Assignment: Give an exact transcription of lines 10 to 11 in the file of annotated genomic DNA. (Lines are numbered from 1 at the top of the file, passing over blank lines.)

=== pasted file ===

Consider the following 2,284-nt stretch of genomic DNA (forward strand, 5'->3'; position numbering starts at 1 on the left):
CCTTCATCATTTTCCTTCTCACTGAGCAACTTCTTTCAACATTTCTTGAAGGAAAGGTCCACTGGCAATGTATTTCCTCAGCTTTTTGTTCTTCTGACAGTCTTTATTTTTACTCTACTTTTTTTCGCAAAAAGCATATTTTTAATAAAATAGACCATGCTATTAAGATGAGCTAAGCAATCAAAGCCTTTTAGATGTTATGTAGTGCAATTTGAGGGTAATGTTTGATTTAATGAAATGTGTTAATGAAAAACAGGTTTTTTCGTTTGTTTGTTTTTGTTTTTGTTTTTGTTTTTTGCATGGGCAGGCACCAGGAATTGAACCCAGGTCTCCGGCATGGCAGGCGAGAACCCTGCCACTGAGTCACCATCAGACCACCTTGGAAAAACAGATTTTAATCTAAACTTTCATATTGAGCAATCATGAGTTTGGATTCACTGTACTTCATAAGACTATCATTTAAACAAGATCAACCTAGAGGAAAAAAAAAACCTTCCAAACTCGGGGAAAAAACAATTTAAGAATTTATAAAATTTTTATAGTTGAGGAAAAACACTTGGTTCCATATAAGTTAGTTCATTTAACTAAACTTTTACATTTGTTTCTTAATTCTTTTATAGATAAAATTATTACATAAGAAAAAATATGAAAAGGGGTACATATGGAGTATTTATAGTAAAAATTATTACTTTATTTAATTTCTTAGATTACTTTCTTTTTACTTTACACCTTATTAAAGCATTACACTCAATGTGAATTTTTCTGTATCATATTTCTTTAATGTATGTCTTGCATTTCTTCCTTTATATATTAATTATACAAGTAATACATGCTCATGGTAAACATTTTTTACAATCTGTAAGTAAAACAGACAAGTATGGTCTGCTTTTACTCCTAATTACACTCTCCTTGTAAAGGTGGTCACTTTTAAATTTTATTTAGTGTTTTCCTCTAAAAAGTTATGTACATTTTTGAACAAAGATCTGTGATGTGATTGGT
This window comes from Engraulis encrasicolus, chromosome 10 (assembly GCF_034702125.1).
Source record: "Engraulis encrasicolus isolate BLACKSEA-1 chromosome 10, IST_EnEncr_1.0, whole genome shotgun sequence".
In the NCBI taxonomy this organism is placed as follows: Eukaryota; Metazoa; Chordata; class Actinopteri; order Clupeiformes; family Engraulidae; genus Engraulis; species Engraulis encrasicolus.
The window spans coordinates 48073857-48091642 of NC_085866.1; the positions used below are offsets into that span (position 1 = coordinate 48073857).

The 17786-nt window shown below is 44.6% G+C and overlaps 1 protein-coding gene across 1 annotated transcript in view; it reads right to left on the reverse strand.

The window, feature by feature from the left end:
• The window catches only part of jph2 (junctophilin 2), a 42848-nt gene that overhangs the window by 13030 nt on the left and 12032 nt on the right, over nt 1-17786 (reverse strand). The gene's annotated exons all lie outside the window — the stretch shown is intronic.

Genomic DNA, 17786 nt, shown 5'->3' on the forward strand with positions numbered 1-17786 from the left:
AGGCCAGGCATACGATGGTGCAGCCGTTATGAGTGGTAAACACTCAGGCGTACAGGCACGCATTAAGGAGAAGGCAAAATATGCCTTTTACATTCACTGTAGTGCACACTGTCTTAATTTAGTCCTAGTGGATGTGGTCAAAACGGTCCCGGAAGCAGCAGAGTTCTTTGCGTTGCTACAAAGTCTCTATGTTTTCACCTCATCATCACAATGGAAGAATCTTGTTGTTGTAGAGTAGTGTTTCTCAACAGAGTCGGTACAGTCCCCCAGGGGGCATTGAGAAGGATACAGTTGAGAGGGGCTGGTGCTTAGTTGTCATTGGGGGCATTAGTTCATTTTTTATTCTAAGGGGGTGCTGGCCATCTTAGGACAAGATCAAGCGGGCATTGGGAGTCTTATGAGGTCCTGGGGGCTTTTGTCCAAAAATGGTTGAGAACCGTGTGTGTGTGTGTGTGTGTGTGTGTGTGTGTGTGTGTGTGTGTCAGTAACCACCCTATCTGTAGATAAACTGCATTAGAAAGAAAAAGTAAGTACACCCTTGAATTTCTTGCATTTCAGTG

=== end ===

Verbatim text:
Genomic DNA, 17786 nt, shown 5'->3' on the forward strand with positions numbered 1-17786 from the left:
AGGCCAGGCATACGATGGTGCAGCCGTTATGAGTGGTAAACACTCAGGCGTACAGGCACGCATTAAGGAGAAGGCAAAATATGCCTTTTACATTCACTGTAGTGCACACTGTCTTAATTTAGTCCTAGTGGATGTGGTCAAAACGGTCCCGGAAGCAGCAGAGTTCTTTGCGTTGCTACAAAGTCTCTATGTTTTCACCTCATCATCACAATGGAAGAATCTTGTTGTTGTAGAGTAGTGTTTCTCAACAGAGTCGGTACAGTCCCCCAGGGGGCATTGAGAAGGATACAGTTGAGAGGGGCTGGTGCTTAGTTGTCATTGGGGGCATTAGTTCATTTTTTATTCTAAGGGGGTGCTGGCCATCTTAGGACAAGATCAAGCGGGCATTGGGAGTCTTATGAGGTCCTGGGGGCTTTTGTCCAAAAATGGTTGAGAACCGTGTGTGTGTGTGTGTGTGTGTGTGTGTGTGTGTGTGTGTGTGTCAGTAACCACCCTATCTGTAGATAAACTGCATTAGAAAGAAAAAGTAAGTACACCCTTGAATTTCTTGCATTTCAGTG